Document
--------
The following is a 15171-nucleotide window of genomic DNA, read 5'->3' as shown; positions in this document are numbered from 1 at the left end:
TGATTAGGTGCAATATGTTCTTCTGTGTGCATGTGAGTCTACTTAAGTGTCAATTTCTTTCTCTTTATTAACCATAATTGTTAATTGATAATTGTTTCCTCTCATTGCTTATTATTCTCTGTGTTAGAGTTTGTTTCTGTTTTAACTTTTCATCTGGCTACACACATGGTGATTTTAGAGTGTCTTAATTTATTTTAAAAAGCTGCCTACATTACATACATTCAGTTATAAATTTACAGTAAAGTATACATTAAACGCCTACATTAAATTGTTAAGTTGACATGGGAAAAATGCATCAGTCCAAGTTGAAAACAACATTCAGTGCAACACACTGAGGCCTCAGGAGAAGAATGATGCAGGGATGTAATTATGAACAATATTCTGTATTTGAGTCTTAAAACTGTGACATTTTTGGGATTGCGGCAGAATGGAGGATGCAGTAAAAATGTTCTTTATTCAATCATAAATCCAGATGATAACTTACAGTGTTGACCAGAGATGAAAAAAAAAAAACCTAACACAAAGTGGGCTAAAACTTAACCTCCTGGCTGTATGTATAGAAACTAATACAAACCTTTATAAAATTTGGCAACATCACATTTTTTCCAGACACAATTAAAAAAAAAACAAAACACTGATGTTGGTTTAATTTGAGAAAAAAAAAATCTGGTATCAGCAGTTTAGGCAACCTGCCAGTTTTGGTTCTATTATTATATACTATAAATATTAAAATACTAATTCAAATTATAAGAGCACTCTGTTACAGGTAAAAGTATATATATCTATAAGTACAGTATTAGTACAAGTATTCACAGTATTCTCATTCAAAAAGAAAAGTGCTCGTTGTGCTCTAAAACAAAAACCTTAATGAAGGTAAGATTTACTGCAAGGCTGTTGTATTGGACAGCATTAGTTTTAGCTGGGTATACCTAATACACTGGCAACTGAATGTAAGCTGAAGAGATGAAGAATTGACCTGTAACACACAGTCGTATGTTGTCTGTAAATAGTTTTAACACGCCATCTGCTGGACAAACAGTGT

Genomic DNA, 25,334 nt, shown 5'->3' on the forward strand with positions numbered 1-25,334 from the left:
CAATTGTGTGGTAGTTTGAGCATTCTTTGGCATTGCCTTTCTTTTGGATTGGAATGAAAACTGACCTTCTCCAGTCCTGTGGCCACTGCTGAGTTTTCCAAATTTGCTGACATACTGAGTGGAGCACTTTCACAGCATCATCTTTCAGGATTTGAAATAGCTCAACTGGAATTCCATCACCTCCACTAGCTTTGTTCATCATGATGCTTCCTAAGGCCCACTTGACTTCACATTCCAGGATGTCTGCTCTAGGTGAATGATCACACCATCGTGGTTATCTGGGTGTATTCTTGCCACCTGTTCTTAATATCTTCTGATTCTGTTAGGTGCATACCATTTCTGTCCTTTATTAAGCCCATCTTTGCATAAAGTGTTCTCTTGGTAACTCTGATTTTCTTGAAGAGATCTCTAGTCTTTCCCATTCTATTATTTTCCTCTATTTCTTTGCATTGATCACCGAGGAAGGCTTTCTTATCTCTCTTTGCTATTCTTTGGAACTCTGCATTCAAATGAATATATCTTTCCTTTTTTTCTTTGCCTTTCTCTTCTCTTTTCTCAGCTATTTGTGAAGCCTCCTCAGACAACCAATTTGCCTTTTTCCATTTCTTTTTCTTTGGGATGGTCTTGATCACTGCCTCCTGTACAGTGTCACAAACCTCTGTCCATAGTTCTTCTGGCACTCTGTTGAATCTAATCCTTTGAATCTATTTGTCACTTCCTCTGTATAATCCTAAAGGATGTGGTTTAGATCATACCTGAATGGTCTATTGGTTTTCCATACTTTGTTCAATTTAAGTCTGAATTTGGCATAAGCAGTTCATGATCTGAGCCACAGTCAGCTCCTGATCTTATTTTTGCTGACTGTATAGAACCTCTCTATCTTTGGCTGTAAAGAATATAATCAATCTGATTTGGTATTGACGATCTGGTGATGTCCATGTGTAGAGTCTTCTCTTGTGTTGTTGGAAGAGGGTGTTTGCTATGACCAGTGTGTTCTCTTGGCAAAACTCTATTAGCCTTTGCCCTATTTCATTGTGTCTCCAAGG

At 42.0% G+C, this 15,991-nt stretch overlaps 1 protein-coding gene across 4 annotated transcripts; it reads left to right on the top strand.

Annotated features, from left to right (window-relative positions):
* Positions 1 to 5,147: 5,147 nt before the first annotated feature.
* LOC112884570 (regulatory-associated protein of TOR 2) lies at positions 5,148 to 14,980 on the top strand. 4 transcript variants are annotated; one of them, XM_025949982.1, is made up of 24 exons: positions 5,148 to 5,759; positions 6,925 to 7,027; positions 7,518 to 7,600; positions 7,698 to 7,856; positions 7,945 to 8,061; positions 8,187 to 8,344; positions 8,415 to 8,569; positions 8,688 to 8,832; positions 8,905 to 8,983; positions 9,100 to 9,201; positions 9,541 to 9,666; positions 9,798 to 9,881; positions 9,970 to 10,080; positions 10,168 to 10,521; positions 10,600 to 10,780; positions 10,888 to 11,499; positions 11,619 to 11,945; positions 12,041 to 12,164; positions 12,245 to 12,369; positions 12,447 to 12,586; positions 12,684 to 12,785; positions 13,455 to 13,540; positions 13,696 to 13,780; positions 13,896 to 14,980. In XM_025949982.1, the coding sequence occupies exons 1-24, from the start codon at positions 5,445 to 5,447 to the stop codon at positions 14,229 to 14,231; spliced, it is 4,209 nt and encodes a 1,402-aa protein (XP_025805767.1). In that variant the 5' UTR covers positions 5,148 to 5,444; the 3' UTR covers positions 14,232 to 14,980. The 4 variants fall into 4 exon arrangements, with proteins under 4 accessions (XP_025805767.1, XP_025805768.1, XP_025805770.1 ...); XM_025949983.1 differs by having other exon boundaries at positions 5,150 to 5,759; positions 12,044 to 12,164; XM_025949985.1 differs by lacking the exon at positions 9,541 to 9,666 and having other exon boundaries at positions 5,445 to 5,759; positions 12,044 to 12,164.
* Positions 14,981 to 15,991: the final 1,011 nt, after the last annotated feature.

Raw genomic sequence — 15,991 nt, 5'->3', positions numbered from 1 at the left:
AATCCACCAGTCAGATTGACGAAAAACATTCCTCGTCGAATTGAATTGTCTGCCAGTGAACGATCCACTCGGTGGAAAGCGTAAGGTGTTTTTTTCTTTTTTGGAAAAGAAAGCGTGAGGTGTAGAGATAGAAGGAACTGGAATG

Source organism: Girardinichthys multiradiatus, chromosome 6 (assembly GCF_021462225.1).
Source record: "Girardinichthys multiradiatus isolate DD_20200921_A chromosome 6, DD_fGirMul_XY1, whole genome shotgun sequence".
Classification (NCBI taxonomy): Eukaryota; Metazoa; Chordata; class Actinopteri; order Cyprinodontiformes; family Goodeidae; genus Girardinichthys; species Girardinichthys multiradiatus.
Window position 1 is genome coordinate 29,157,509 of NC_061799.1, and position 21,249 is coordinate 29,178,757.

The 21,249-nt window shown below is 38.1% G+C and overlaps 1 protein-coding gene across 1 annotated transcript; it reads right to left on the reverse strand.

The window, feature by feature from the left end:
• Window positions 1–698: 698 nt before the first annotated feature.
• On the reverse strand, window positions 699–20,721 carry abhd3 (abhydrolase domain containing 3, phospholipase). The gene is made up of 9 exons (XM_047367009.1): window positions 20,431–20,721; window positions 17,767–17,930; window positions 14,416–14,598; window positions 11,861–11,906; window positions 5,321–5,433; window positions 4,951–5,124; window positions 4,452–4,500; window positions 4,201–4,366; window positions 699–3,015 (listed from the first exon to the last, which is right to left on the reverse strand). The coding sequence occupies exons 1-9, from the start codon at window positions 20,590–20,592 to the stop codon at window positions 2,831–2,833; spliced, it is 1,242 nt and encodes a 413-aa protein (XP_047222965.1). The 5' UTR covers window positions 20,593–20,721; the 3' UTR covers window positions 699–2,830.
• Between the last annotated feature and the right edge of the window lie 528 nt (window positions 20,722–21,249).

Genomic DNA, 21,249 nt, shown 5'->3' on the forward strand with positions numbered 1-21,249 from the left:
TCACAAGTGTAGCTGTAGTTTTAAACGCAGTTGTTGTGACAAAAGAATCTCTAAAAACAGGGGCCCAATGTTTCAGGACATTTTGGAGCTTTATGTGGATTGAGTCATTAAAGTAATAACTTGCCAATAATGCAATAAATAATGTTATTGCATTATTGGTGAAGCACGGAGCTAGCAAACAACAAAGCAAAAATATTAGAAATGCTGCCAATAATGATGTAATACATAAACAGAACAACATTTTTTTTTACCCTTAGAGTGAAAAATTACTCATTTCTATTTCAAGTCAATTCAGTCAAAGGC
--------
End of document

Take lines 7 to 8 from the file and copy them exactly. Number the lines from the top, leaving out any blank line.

* Positions 1 to 5,147: 5,147 nt before the first annotated feature.
* LOC112884570 (regulatory-associated protein of TOR 2) lies at positions 5,148 to 14,980 on the top strand. 4 transcript variants are annotated; one of them, XM_025949982.1, is made up of 24 exons: positions 5,148 to 5,759; positions 6,925 to 7,027; positions 7,518 to 7,600; positions 7,698 to 7,856; positions 7,945 to 8,061; positions 8,187 to 8,344; positions 8,415 to 8,569; positions 8,688 to 8,832; positions 8,905 to 8,983; positions 9,100 to 9,201; positions 9,541 to 9,666; positions 9,798 to 9,881; positions 9,970 to 10,080; positions 10,168 to 10,521; positions 10,600 to 10,780; positions 10,888 to 11,499; positions 11,619 to 11,945; positions 12,041 to 12,164; positions 12,245 to 12,369; positions 12,447 to 12,586; positions 12,684 to 12,785; positions 13,455 to 13,540; positions 13,696 to 13,780; positions 13,896 to 14,980. In XM_025949982.1, the coding sequence occupies exons 1-24, from the start codon at positions 5,445 to 5,447 to the stop codon at positions 14,229 to 14,231; spliced, it is 4,209 nt and encodes a 1,402-aa protein (XP_025805767.1). In that variant the 5' UTR covers positions 5,148 to 5,444; the 3' UTR covers positions 14,232 to 14,980. The 4 variants fall into 4 exon arrangements, with proteins under 4 accessions (XP_025805767.1, XP_025805768.1, XP_025805770.1 ...); XM_025949983.1 differs by having other exon boundaries at positions 5,150 to 5,759; positions 12,044 to 12,164; XM_025949985.1 differs by lacking the exon at positions 9,541 to 9,666 and having other exon boundaries at positions 5,445 to 5,759; positions 12,044 to 12,164.